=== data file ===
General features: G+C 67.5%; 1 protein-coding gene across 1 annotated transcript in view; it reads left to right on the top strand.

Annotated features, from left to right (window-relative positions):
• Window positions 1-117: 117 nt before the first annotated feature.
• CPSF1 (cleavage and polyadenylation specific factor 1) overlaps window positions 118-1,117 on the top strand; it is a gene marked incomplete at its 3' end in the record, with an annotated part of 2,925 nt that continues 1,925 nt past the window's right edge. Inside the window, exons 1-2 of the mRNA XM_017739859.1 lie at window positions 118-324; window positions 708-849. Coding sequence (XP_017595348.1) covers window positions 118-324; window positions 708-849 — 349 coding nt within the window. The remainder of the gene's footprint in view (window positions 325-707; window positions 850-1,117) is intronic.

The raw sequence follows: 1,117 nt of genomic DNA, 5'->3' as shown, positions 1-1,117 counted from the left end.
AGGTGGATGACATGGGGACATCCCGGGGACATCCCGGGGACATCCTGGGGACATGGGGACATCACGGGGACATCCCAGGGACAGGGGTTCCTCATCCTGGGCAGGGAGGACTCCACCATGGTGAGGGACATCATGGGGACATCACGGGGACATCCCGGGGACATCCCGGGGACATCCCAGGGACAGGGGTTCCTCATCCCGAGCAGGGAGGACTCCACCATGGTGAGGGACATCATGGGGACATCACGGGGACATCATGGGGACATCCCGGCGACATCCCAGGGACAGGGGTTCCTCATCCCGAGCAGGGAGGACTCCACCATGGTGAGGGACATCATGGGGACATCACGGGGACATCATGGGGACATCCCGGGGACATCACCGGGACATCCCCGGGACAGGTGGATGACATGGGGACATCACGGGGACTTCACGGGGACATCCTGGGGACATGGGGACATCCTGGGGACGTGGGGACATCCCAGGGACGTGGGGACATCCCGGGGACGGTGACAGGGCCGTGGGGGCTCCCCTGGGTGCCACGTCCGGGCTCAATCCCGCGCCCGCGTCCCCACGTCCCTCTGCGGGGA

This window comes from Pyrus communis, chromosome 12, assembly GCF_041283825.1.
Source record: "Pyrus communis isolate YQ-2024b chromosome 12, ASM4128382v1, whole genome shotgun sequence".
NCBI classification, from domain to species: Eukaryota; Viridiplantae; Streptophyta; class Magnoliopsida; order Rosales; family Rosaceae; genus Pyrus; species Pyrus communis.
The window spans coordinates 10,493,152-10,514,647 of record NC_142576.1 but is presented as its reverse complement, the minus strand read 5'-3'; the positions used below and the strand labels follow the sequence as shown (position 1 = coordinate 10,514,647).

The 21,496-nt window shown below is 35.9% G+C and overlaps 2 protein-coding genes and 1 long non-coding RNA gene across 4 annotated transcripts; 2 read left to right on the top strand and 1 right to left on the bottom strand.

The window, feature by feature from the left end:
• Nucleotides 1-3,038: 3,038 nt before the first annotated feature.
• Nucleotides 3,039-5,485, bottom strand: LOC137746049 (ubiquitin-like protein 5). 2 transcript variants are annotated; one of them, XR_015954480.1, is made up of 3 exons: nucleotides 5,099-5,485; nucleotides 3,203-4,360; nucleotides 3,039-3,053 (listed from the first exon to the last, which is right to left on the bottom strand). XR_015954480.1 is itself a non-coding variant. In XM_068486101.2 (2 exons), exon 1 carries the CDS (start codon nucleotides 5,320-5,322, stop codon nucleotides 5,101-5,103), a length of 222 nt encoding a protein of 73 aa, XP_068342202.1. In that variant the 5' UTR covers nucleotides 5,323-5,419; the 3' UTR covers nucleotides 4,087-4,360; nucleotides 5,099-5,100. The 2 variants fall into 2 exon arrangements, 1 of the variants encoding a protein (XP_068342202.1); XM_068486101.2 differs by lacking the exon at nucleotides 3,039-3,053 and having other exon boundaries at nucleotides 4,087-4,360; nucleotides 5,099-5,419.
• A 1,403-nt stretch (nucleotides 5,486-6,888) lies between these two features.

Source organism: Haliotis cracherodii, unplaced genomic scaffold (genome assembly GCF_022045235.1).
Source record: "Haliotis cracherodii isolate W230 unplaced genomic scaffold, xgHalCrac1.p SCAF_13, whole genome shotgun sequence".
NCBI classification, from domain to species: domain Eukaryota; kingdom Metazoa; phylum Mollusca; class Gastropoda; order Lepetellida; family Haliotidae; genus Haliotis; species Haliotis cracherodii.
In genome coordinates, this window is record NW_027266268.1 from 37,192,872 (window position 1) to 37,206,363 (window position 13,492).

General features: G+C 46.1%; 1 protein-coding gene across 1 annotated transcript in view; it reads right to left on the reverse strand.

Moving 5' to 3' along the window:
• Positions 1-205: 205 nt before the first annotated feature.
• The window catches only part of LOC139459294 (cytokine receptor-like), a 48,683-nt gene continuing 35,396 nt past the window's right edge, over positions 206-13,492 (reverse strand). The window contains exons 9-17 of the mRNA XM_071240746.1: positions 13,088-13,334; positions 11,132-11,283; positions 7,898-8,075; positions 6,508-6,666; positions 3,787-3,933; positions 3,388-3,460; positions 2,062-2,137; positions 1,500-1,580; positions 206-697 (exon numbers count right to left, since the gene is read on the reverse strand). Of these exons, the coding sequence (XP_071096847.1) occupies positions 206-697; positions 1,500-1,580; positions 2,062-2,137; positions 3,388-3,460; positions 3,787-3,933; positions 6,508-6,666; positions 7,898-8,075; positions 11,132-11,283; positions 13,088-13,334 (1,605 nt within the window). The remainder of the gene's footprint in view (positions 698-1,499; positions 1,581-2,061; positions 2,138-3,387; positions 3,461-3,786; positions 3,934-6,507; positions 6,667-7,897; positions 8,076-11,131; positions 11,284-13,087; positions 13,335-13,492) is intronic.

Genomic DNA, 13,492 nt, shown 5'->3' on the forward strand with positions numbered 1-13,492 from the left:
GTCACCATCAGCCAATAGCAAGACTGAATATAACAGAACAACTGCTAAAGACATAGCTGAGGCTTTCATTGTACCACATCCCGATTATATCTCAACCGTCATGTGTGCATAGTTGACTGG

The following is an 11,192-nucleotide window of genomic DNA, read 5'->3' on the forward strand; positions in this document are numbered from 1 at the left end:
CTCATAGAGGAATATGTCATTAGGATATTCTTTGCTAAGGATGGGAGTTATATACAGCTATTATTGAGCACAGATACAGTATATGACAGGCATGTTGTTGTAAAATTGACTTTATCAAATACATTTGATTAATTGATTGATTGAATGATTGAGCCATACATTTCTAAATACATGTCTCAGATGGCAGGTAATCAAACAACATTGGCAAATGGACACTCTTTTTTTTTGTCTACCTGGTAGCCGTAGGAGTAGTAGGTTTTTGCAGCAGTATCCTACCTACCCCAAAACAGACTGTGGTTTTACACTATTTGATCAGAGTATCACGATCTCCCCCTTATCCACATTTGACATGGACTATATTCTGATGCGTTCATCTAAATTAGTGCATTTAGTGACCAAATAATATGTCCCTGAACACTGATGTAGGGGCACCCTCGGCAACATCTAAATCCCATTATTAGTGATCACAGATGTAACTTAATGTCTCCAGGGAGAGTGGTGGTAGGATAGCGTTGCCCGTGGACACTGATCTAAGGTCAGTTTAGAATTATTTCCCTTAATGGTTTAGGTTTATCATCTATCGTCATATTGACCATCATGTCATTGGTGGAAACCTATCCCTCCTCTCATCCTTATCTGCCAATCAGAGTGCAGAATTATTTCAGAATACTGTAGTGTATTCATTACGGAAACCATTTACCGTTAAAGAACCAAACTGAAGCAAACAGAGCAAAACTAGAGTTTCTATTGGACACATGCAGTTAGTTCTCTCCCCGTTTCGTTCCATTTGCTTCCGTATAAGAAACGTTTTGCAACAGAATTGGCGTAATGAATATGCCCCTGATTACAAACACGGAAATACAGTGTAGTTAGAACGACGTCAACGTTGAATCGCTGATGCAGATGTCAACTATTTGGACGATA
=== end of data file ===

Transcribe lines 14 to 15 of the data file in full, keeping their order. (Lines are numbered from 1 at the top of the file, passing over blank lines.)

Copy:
• Nucleotides 3,039-5,485, bottom strand: LOC137746049 (ubiquitin-like protein 5). 2 transcript variants are annotated; one of them, XR_015954480.1, is made up of 3 exons: nucleotides 5,099-5,485; nucleotides 3,203-4,360; nucleotides 3,039-3,053 (listed from the first exon to the last, which is right to left on the bottom strand). XR_015954480.1 is itself a non-coding variant. In XM_068486101.2 (2 exons), exon 1 carries the CDS (start codon nucleotides 5,320-5,322, stop codon nucleotides 5,101-5,103), a length of 222 nt encoding a protein of 73 aa, XP_068342202.1. In that variant the 5' UTR covers nucleotides 5,323-5,419; the 3' UTR covers nucleotides 4,087-4,360; nucleotides 5,099-5,100. The 2 variants fall into 2 exon arrangements, 1 of the variants encoding a protein (XP_068342202.1); XM_068486101.2 differs by lacking the exon at nucleotides 3,039-3,053 and having other exon boundaries at nucleotides 4,087-4,360; nucleotides 5,099-5,419.
• A 1,403-nt stretch (nucleotides 5,486-6,888) lies between these two features.